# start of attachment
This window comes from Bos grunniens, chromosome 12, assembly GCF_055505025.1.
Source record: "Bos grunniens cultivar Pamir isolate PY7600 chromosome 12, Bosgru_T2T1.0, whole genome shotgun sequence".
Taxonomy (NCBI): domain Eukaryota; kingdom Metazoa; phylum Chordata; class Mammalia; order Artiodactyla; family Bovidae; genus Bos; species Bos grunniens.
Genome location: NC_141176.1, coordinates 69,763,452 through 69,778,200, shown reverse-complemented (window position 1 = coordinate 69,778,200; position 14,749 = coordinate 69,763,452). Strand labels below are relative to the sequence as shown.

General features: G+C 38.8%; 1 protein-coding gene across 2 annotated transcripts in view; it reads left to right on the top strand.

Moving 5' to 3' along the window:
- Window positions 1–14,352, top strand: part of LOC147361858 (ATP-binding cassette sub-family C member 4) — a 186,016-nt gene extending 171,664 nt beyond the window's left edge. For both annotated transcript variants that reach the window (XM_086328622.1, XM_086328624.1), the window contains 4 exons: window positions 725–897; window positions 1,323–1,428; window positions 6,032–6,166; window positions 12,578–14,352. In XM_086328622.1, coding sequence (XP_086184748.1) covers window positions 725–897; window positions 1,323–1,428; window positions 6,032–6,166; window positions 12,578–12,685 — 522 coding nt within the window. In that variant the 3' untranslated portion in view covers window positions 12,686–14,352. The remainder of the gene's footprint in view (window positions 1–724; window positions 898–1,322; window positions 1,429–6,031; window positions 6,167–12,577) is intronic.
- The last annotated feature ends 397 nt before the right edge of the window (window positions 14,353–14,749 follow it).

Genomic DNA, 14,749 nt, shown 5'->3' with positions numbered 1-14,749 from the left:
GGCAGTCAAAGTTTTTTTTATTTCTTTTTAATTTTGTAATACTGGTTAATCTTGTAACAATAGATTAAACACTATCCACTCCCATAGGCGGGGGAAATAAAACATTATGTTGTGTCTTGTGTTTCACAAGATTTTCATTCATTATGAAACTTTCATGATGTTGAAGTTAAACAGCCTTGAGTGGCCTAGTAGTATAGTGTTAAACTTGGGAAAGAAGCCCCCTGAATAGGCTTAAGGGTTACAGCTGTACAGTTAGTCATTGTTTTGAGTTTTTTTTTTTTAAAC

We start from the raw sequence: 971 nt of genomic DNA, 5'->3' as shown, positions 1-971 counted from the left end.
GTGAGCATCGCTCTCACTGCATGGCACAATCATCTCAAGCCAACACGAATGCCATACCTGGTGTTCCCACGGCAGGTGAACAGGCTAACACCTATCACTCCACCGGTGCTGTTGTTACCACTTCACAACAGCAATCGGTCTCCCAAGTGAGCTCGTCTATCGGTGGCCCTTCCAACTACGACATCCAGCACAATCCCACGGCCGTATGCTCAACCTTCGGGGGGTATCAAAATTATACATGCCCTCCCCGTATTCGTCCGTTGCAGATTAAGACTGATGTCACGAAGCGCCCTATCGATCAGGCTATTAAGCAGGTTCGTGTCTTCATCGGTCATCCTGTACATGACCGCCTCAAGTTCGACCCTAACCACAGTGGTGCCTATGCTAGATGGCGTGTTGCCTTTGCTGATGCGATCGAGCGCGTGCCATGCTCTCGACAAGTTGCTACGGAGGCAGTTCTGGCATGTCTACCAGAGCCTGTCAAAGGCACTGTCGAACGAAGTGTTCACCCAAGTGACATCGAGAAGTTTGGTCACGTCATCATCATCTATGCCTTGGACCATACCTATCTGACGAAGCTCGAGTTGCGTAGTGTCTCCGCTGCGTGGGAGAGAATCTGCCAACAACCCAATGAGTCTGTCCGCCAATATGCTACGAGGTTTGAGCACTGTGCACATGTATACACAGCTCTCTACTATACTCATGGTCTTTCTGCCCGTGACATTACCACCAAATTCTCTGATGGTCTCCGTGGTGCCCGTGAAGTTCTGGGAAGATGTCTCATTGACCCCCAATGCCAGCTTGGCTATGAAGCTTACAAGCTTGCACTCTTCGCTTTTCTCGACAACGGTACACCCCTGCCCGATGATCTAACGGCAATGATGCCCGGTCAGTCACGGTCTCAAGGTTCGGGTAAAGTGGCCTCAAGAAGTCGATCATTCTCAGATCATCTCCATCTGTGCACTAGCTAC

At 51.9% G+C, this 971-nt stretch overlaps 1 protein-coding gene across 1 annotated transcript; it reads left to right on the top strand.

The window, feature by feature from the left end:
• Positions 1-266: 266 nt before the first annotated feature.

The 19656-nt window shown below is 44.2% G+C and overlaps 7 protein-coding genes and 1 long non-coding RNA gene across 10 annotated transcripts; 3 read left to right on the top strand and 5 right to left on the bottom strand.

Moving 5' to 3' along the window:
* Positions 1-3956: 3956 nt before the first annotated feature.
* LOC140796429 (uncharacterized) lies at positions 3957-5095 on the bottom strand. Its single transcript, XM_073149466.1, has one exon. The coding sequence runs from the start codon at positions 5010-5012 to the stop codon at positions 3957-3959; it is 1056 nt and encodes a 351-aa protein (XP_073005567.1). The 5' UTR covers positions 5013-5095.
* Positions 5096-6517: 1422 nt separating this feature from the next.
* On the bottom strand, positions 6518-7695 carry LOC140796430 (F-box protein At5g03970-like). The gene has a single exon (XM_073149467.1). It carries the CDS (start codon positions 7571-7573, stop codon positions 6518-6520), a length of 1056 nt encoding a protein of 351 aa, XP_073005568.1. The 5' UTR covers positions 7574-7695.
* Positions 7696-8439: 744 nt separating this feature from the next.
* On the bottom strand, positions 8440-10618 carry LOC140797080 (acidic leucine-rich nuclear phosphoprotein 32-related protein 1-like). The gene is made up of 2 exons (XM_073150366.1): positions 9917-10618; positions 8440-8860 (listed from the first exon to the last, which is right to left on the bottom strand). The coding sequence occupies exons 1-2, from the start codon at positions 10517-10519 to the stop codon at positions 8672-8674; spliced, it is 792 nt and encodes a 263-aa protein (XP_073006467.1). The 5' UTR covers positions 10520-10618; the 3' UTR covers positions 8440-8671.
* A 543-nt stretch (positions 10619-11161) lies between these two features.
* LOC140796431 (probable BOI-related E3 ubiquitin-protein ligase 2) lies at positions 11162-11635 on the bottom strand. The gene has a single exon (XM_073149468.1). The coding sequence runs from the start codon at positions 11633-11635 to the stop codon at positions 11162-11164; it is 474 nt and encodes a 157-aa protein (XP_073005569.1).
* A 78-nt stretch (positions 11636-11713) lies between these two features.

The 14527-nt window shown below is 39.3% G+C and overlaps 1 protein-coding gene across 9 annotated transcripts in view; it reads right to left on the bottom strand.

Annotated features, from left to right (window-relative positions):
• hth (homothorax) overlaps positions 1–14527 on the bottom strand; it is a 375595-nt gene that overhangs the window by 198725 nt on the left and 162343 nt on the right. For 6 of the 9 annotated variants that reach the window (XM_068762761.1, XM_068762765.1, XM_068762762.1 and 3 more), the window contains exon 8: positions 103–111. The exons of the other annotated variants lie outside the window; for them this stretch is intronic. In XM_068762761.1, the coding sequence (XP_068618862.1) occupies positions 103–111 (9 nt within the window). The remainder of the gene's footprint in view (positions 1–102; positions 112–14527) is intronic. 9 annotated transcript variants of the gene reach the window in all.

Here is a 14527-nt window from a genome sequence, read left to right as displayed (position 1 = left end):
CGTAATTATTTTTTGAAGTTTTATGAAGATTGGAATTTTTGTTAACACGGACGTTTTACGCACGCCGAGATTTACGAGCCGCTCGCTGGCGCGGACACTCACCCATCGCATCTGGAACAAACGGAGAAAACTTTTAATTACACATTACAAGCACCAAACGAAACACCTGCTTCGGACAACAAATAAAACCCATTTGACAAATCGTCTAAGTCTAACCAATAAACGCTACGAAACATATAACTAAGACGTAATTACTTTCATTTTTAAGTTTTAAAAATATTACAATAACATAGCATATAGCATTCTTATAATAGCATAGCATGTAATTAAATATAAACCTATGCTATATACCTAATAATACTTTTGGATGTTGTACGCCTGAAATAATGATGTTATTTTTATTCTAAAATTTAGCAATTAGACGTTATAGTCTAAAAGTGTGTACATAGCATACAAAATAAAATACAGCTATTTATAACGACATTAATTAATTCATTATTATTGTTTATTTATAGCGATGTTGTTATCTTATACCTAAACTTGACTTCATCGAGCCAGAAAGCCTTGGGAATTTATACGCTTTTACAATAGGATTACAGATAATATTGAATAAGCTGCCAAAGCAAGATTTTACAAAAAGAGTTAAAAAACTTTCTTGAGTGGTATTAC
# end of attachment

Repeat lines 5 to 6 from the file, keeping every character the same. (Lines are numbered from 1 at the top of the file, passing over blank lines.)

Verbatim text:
General features: G+C 38.8%; 1 protein-coding gene across 2 annotated transcripts in view; it reads left to right on the top strand.

Moving 5' to 3' along the window: